Why your supporters are wealthier than you expect. Course details.

The handy guide to DRTV metrics – part 1

Howard Lake | 2 June 2015 | Blogs

DRTV is so much more than magical creative and careful media selection. An understanding of how all the different response levers and tools can help ensure real success. Overlay that with understanding how TV donors perform over time means decisions on investment will be made with greater confidence.
This is a little guide with some tips and rules of thumb developed over several years of testing over many DRTV campaigns. It cannot cover all eventualities but will give some clear guidance on general principles. The market place is dynamic and like the financial small print says, response rates can go up and down.
The coming weeks will provide you with a small guide filled with great tips to guide you towards getting the best out of your DRTV metrics. The guide will appear in three parts;
1) How to ask and how much?
2) Turning a prospect into a regular donor
3) Metric specifics for DRTV, relating it back to that variable factor – cost!!

PART ONE: Recruiting and the push

Obtaining regular givers has appeared to become quite a hard sell in one step. This section gives handy tips on how to explore ways to work around this problem.

The Ask

The vast majority of charity DRTV campaigns have the objective of recruiting regular givers, ideally via paperless direct debit, but can also include text regular giving. Having said that few actually start by asking directly for a regular gift. Before 2008, it was relatively straightforward to do so; since then it has become increasingly harder as more people seem to be reluctant to commit to a monthly gift straight away.
So the options are:
Handraiser – This does not involve a direct ask for money. This encourages the viewer to contact the organisation for more information. Often used in a value exchange offer. For example, TLC, find out about the 5 signs of breast cancer.
Cash – A straight forward ask for a one off fixed sum either through premium SMS or credit card
Regular giving – asking for a regular donation, can be expressed in a number of different ways, for example, 50p a day, £1 a week, £2 a month etc. The understanding is that it is a regular amount with some form of commitment.
Given the objective is generally regular giving, two of these routes will involve two stages of activity.


Why your supporters are wealthier than you think... Course by Catherine Miles. Background photo of two sides of a terraced street of houses.

Prompt level

This varies from charity to charity. Prompt testing should always be considered in the initial planning. (Tip. Get the voiceover artist to voice various prompt amounts at the initial sound session.)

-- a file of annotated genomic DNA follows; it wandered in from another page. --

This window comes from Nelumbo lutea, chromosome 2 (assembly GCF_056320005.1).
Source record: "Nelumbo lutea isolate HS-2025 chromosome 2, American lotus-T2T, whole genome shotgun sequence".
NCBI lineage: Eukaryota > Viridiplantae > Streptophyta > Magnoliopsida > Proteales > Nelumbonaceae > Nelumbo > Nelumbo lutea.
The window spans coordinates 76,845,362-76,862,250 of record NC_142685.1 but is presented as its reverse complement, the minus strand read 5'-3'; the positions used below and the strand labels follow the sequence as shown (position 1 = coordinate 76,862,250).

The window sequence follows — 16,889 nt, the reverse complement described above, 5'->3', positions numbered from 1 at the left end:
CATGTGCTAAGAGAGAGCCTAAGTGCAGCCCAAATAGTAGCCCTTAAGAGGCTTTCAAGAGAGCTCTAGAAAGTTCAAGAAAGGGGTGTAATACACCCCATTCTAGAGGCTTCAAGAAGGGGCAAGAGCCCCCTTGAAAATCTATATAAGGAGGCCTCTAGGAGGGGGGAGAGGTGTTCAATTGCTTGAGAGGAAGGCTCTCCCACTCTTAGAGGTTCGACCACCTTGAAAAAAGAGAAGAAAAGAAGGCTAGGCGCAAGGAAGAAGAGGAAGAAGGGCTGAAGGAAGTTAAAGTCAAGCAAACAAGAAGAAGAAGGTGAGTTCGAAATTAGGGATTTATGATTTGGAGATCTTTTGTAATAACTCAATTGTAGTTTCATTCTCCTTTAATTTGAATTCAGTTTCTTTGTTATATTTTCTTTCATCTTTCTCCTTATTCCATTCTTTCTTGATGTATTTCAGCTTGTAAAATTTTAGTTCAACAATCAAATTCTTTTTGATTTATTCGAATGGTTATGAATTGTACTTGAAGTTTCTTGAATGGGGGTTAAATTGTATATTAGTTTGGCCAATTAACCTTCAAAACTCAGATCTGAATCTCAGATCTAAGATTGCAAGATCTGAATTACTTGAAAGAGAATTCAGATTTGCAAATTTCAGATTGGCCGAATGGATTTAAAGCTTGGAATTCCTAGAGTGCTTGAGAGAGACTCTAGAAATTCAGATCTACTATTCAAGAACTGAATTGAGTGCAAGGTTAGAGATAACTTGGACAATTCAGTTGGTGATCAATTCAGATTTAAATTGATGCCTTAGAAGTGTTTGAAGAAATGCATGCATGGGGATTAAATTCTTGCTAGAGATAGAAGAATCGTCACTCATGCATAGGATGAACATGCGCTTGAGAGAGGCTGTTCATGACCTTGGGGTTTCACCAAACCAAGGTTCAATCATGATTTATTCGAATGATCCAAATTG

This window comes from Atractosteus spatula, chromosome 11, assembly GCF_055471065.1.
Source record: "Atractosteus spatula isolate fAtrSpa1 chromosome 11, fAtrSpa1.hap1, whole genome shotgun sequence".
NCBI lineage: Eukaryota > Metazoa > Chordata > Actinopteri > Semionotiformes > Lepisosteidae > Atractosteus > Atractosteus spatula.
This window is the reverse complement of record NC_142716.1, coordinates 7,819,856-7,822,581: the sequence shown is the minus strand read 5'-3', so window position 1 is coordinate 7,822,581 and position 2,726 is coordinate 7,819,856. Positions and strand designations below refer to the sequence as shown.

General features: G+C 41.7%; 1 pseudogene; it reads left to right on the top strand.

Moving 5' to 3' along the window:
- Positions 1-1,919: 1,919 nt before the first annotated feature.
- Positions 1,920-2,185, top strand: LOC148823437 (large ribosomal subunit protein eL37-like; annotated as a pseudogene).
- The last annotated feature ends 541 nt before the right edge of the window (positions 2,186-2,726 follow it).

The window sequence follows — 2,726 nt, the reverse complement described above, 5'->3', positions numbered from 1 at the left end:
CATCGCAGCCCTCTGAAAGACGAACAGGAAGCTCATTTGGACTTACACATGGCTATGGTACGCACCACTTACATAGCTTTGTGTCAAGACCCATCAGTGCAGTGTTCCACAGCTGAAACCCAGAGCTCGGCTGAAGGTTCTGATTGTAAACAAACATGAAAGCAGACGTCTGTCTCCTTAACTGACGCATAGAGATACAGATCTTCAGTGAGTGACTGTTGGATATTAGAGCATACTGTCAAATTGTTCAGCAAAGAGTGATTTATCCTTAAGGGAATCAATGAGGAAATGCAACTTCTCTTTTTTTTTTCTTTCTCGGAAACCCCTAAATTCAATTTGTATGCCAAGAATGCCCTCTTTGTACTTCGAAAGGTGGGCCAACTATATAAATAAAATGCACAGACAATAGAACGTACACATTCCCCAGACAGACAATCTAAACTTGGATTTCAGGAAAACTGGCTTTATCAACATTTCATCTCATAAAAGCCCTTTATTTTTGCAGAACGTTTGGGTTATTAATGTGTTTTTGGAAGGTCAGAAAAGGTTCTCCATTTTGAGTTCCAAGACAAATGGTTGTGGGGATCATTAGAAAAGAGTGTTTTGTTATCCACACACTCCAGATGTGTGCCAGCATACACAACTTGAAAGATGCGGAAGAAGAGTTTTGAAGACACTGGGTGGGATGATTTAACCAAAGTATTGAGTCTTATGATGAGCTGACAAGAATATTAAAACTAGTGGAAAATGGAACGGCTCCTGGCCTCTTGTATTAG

[quote align=”center” color=”#999999″]”Average gifts achieved and prompt levels are not always the same thing”[/quote]
Here are some starting points if a test is not immediately possible; use a control prompt from other channels, for example, £19 will help buy a Christmas hamper.
Perhaps an obvious thing to say, but average gifts achieved and prompt levels are not always the same thing. The average gift actually achieved can be much higher than the prompt level. (Donors often give more than the prompt level). Position it too high and response will drop. As response is a key driver to success in DRTV, it is important to avoid putting up any barriers.
Some recruitment channels have specific levels based on the business model of that channel, for example, door to door fundraising tends to have an average gift of around £8 a month. TV being a mass market channel needs a lower ask level, hence £2 or £3 a month is frequently used. Price is a sensitive issue and can have a dramatic effect on response. Tests between £3 and £5 have shown that although the average gift goes up on the £5 prompt, it is far out-weighed by the drop in response and hence the return on investment is lower. Neither, surprisingly, is it compensated by better quality long term donors. And as an aside, the prompt level is frequently lower than the actual average gift achieved.
Some prompts are based on an assumed shopping list, for example, £19 will help buy a Christmas hamper, £3 will buy a toy. This helps make it real and tangible and helps the donor understand how their money will be spent. The example should be simple to explain or else conversion will be difficult.
Watch out for part two next week.
Gail Cookson is Fundraising Director at WPN Chameleon, where a highly talented team of 55 people operates across all areas of digital, direct marketing and DRTV. We work with a wide range of charities and commercial organisations.
Image: as seen on TV by squarelogo on Shutterstock.com